The Greek parliament has approved a three-year, €85bn rescue package following a night of debate and delays. Prime Minister Alexis Tsipras was heavily reliant on support from the opposition in getting the vote to pass, following dissent from radical left hardliners within the governing Syriza party. It was crucial that the bill passed this morning, as eurozone finance ministers are due to meet in Brussels this afternoon, where they will decide whether to approve the draft agreement.
Other hurdles before initial bailout funds are released include votes in the parliaments of other Eurozone nations – including Germany, which has been one of Athens’ harshest critics. Ahead of the vote, Syriza rebels accused Mr Tsipras of reneging on the anti-austerity pledges which had seen the party elected to office.One prominent party member, Panagiotis Lafazanis, told the Prime Minister: “I feel ashamed for you. We no longer have a democracy … but a eurozone dictatorship.”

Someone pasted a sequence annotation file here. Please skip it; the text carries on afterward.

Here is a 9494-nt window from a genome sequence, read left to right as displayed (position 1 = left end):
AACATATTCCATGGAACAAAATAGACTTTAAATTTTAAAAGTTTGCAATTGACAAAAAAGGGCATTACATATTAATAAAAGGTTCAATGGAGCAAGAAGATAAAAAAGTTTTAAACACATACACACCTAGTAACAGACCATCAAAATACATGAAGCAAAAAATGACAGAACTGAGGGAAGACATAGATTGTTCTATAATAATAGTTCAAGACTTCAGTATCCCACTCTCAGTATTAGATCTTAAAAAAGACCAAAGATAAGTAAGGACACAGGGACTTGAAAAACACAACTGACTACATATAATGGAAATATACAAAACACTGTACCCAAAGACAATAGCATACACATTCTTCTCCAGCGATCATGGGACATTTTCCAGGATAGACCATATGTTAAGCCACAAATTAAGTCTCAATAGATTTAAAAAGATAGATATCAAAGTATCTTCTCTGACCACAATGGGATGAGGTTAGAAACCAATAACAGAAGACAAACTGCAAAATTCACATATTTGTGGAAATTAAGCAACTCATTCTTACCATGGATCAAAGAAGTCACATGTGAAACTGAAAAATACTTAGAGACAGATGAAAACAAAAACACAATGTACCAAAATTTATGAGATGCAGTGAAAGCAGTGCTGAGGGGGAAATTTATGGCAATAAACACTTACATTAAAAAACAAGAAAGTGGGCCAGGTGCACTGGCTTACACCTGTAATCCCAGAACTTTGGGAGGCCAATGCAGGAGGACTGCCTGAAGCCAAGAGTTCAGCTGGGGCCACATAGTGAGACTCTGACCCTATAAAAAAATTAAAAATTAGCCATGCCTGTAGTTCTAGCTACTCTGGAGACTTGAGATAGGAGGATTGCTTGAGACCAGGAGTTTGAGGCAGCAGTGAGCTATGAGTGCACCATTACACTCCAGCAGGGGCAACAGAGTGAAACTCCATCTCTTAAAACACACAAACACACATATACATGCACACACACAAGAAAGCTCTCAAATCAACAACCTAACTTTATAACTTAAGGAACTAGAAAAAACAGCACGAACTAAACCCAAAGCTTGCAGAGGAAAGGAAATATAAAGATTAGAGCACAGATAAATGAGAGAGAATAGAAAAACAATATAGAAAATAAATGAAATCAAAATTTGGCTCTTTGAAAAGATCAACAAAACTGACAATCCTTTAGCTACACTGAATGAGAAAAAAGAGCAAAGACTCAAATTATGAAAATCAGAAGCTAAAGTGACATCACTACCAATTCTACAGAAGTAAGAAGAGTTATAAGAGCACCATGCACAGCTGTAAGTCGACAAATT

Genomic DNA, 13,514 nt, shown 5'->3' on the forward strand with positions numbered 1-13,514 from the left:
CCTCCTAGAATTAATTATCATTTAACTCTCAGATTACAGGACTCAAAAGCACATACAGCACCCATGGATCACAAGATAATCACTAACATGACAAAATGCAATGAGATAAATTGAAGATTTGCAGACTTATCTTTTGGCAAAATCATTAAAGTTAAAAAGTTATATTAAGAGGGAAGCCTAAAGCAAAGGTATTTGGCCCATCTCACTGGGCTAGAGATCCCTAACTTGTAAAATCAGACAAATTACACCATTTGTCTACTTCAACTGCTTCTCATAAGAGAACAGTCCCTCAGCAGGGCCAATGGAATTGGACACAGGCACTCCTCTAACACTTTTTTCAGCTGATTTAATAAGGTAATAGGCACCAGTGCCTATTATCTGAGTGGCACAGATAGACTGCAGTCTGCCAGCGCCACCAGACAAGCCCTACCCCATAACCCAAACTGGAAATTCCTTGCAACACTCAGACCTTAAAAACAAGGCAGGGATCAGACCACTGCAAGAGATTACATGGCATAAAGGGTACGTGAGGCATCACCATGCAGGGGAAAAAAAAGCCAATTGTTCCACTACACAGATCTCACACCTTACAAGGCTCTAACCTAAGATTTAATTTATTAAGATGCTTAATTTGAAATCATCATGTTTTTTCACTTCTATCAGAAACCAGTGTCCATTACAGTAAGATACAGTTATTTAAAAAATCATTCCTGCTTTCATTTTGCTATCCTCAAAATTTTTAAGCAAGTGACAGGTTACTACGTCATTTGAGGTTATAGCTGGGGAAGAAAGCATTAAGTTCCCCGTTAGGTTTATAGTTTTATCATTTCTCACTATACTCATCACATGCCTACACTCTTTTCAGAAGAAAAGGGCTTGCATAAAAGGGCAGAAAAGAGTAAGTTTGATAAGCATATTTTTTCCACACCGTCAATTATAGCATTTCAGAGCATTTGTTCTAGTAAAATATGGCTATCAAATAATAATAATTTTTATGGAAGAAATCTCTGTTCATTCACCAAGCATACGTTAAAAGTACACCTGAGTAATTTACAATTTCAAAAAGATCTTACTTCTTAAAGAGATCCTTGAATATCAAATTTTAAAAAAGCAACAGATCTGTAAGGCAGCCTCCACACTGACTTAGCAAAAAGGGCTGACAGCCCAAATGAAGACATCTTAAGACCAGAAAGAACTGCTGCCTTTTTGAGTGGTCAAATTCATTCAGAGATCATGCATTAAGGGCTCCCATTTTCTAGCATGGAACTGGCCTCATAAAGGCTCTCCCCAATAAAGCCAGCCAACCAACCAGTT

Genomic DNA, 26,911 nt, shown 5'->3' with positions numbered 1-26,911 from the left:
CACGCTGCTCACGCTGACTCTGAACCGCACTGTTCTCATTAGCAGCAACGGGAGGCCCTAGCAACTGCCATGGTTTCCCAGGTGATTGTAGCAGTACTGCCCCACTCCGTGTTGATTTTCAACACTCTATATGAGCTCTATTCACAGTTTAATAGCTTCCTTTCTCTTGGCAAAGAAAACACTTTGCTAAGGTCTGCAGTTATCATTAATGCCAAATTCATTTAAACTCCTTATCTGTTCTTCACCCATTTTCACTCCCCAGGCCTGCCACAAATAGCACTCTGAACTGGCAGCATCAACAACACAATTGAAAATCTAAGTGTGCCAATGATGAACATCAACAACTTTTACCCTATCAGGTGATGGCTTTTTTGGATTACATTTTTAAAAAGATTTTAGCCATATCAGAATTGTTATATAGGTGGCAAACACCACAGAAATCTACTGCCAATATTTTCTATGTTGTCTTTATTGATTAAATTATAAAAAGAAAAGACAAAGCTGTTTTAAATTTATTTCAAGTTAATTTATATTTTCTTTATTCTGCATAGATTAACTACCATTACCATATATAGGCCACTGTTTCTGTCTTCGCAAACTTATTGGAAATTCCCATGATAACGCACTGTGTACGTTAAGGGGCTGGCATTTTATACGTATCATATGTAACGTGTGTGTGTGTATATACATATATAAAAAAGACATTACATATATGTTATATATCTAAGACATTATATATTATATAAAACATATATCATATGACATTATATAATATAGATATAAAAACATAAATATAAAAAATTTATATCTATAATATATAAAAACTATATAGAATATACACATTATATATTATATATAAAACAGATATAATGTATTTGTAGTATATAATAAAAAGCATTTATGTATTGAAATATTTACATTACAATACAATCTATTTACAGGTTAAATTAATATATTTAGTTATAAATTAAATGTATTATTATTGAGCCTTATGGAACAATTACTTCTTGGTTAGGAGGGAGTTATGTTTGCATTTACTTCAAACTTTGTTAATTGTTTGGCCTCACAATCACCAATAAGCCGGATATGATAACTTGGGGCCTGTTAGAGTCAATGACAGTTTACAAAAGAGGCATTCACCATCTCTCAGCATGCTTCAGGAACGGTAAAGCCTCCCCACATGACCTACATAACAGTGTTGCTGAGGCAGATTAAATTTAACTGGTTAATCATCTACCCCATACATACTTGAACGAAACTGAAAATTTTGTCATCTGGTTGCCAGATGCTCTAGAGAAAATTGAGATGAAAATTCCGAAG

He and 12 other left-wing politicians are intending to start a rival anti-austerity movement to Syriza – but have not quit their current party outright so far. However, Mr Tsipras has defended the bailout plan, explaining: “We took a painful decision of responsibility, and took a step back. Our position cannot be served by escape or by fantasy.”We took the decision to remain alive instead of committing suicide and complaining how unfair it was.”
Greece needs to complete the bailout deal with all relevant parties by 20 August, as this is when a €3.2bn debt repayment to the European Central Bank is due. However, there is a contingency plan in case the bailout deal is not achieved, as the European Commission has been told to draw up proposals for an interim loan which would allow Greece to pay its bills if eurozone members reject the plan.